Lee Schafer
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Andrea Walsh recently spent an hour describing her first year as CEO of HealthPartners, one that seemed to be completely without drama.

She hasn’t led HealthPartners to adopt a new strategy. She hasn’t announced any big mergers.

The CEO changed, Walsh stepping in last year as longtime CEO Mary Brainerd retired. The business plan did not.

In a way, steady-as-she-goes should be expected, of course. Walsh was a 23-year insider before assuming the top job about a year ago. But the best way to think of this is that the challenge ahead of the organization didn’t change. Walsh has gone to work on the same problem, for HealthPartners and the industry, that her predecessor had worked on.

The problem, of course, is some combination of quality and access to good care that need to improve, and costs that need to stop growing. Walsh spent a lot of time over the past year meeting with some of HealthPartners’ 26,000 or so employees as well as patients and health plan “members.” And some consumers were crabby.

Health care costs routinely show up in surveys as a top worry for Americans. Most recent news on cost trends hasn’t been encouraging, as last month it was reported that employer health-plan costs increased here last year at a higher rate than the nation as a whole.

The individual market has settled down from the big jumps in cost of a couple of years ago, but a relatively high-deductible plan for a family of four in Minnesota might cost more than $1,400 a month. Shopping for health insurance seems to be the only form of shopping that isn’t any fun whatsoever.

“When meeting with people across our organization, patients or members, they’re saying “I can’t afford it,’ ” Walsh said.

Chasing multiple goals

HealthPartners is a relatively rare form of organization, set up as a kind of cooperative with the express mission of providing consumers with high-quality health care they can afford.

“Here we are 61 years later, and we clearly haven’t cracked that code,” Walsh said. “But we are on a path, and our values and vision are right. So as I stepped into the CEO role, it’s not a vision that requires a radical departure from the path we’ve been on.”

HealthPartners is unusual in the Minnesota market in being both a big health-plan company, offering insurance of various types to about 1.8 million people in medical or dental plans, and a big health care system of clinics and hospitals that serves about 1.2 million patients.

As an integrated health system it has been chasing multiple goals at the same time — delivering care of higher quality, keeping costs down for the people paying the bills (including patients, of course) and making care available to anyone.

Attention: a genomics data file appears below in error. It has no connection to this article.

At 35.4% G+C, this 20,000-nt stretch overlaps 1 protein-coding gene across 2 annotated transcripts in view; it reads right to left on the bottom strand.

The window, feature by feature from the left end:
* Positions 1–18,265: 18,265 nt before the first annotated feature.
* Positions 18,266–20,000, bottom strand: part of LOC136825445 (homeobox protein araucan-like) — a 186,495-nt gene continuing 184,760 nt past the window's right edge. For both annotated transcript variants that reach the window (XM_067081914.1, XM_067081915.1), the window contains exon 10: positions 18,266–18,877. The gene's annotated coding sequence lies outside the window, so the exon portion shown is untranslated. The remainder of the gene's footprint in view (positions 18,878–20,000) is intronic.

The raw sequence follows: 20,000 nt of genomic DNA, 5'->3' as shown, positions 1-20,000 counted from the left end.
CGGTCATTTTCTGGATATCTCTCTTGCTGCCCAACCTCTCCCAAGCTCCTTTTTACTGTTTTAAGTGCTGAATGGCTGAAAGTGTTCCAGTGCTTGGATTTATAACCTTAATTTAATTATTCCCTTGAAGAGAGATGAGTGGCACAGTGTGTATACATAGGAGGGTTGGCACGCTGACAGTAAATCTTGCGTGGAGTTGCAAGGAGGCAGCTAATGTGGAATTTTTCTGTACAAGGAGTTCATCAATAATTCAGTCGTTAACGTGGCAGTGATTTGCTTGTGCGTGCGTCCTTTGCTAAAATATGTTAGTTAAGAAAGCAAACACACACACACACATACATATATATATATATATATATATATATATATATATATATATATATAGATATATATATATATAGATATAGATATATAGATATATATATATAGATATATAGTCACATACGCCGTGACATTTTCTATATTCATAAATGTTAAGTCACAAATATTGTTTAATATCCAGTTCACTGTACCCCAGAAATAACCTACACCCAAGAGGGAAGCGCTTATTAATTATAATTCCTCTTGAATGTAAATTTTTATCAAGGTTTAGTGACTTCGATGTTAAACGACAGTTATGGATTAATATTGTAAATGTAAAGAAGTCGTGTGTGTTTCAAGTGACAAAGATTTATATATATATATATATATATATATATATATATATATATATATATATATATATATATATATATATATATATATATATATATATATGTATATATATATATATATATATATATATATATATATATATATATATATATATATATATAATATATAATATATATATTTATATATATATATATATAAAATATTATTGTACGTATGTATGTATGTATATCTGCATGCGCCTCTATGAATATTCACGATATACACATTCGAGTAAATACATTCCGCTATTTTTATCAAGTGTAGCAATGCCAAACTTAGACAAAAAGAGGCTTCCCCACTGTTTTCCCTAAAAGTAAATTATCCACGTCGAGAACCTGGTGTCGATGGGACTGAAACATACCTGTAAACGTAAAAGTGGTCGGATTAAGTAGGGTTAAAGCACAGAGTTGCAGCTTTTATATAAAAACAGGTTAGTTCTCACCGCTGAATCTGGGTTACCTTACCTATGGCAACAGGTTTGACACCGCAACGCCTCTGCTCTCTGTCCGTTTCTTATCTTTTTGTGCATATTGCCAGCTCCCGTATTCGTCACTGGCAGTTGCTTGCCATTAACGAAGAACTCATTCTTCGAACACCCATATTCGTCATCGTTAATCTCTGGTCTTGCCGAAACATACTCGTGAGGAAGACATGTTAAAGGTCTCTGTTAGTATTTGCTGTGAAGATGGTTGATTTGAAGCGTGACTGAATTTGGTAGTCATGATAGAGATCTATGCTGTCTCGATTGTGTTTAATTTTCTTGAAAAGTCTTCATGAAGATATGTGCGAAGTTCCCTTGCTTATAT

What’s meant by quality also has come to include even how the patient feels about their lives, with Walsh using back pain as her example.

Most people have some back pain at some point during their lives. A health system might deliver a clinical fix that’s perfect, restoring a full range of pain-free motion, yet the members might come through treatment and physical therapy and end up disappointed. They may even wish they hadn’t sought treatment in the first place.

Walsh often brings up the idea of simplifying the experience as another dimension of quality. Was the trip through the system simple and easy to navigate, from an exam room to a specialty center or physical therapy office?

“When I think about where we’re focused, it’s how do we make it simple and affordable,” she said. “It’s not as if you can put that on the annual plan and say, gosh, by next year we will have a health system that’s simple and affordable. But I do know, if we put our minds to it, and we focus, over the course of the next several years we will get there.”

More effective screening for colorectal cancer is another example Walsh offered, because it’s one of those initiatives that engages multiple targets at once. One aspect of the problem this program tried to address is access, as way more people should be screened than are, particularly among some ethnic groups.

It’s a pain to prepare for and then get a traditional screening for cancer, maybe one reason many people don’t do it enough. HealthPartners decided to mail a use-at-home kit to many members, including black men older than 50.

This direct-mail approach for everyone older than 50 who hadn’t been screened received a surprisingly high 25 percent response rate.

A baffling system

Another success Walsh cited points to how frustrating the health care system is for patients. Her story was about a new smartphone application used to make shopping for the lowest cost prescription drugs easier.

She heard from a member who was happy to find out that there were two options in the neighborhood to get a prescription refilled. One cost $800 for the month while the same drug was available a block away for about $50. Even as a health care CEO, Walsh couldn’t really explain how that kind of variation in price is even possible in one local market, but she knows that’s only a particularly irritating example of a problem that might crop up other places in health care. It’s no wonder patients are fed up.

Walsh would be happy to see regulatory or legislative action on pharmaceutical pricing, but one of the challenges all health care executives face is that health care policy never seems settled, at the state or federal level.

It almost doesn’t matter what the regulatory framework will be, she said, as her goal of simpler and less-costly care remains. “Because whether it’s individual people, state or federal agencies or big purchasers,” she added, “no one can afford to pay more.”

lee.schafer@startribune.com 612-673-4302